AvenueB Creates a Path to Success for Biology Students

Program Builds on Positive Learnings from Engineering Avenue

Students in biology lab
AvenueB leads to labs like this one in the College-of-Biological-Sciences.

The Genentech Foundation has donated $2.5 million to the University of California, Davis, College of Biological Sciences — the college’s largest single gift ever — to fund a program that will help biology students transferring from community college. Called AvenueB, the program will provide financial support and preparatory programs for students going to four-year university.

According to the Campaign for College Opportunity, students transferring from community colleges to a University of California campus may pay $36,000 more in tuition and fees than those who enter as freshmen. Challenges such as coordinating class requirements, units and fees — the so-called transfer maze — can delay a student’s path to success and result in unnecessary costs. 

AvenueB aims to eliminate this gap. Designed to remove barriers that prevent greater participation by women and underrepresented minorities in STEM, it will serve high-potential, low-resource students and first-generation college students. 

It is similar to AvenueE for transfer students to the College of Engineering, a program funded in 2016 in partnership with Chevron, the Koret Foundation and the Office of the Provost STEM Strategies.

The next chapter

By integrating career preparation into higher education, AvenueB aligns with what is happening in the Aggie Launch Big Idea — a pilot program that has already seen success with student-athletes.

“We are excited about what the Avenue system and Aggie Launch can do for our students,” UC Davis Chancellor Gary S. May said. “Our duty is to serve the greater public good, and these programs only enhance the stellar education and training our students receive in order to carry out that mission.”

In providing the lead gift for AvenueB, the Genentech Foundation aims to promote equity through the creation of sustainable career pathways for underserved, transitional-aged youth and adults who are interested in growing sectors like biotechnology.

“We are proud to be a catalyst for AvenueB, which will provide robust and meaningful support to help dismantle barriers for underrepresented students interested in science and medicine,” said Carla Boragno, chair of the Genentech Foundation and senior vice president and global head of engineering and facilities, Pharma Technical Operations. “UC Davis is home to a vibrant, diverse student population and we look forward to following their progress though this new program.”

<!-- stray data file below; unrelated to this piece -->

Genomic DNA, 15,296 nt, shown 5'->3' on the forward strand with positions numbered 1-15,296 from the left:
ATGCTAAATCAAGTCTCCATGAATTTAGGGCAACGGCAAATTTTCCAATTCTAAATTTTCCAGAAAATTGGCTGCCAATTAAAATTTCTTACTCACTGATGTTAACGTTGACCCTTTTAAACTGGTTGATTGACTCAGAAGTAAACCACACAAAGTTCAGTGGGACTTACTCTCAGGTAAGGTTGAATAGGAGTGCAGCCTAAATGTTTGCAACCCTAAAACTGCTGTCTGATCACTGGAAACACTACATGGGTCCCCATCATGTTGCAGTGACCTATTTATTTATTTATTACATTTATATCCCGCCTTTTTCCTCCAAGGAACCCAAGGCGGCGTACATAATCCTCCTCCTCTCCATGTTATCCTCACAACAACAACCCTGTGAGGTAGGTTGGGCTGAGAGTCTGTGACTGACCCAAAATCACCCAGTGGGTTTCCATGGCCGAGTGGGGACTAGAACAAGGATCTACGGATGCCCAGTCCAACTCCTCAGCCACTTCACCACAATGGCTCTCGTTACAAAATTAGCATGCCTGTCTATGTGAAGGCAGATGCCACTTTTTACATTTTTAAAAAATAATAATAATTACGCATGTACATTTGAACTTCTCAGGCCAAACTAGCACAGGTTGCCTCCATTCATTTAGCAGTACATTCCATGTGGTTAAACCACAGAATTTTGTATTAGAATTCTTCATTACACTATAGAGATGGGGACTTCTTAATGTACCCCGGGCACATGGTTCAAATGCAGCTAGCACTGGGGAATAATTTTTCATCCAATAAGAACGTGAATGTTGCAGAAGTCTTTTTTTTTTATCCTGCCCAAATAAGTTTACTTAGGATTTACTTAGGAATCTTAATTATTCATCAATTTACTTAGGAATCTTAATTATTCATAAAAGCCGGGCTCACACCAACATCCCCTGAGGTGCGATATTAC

The Avenue roadmap

AvenueB students will get a unique opportunity to join an intensive preparatory program prior to entering their final year at community college. The following summer, the students will embark on a two-week summer bridge program before beginning their first quarter at UC Davis. During those two weeks, students will immerse themselves in the UC Davis community as they learn about all the resources available to them on campus.

Each AvenueB cohort member receives a scholarly award for the Transfer Bridge summer program, as well as up to $4,000 for the two subsequent years at UC Davis. Students also get the chance to attend group outings, social activities, speaker presentations and workshops that provide opportunities to engage in peer-to-peer learning, community building and career exploration.

The College of Biological Sciences is not unfamiliar to programs such as AvenueB. The program BioLaunch currently serves all 1,600 first-year freshmen and transfer students, with the intent to help students develop a sense of community, build life science skills and find research opportunities within the college. The program features similar activities such as an introductory course, peer mentorship and events and field trips for freshmen and transfer students.

The pilot cohort will consist of 10 students and will launch in the fall of 2020. Over the next two academic years, the program will increase by 10 students, until each cohort caps at 30 students total.

“The more we break down barriers to entry in the life sciences, the more we illuminate a path to academic and professional success,” said Mark Winey, dean of the College of Biological Sciences. “Thanks to the Genentech Foundation for recognizing this need and investing in our transfer student program.”

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Trevor Stewart, tpstewart@ucdavis.edu

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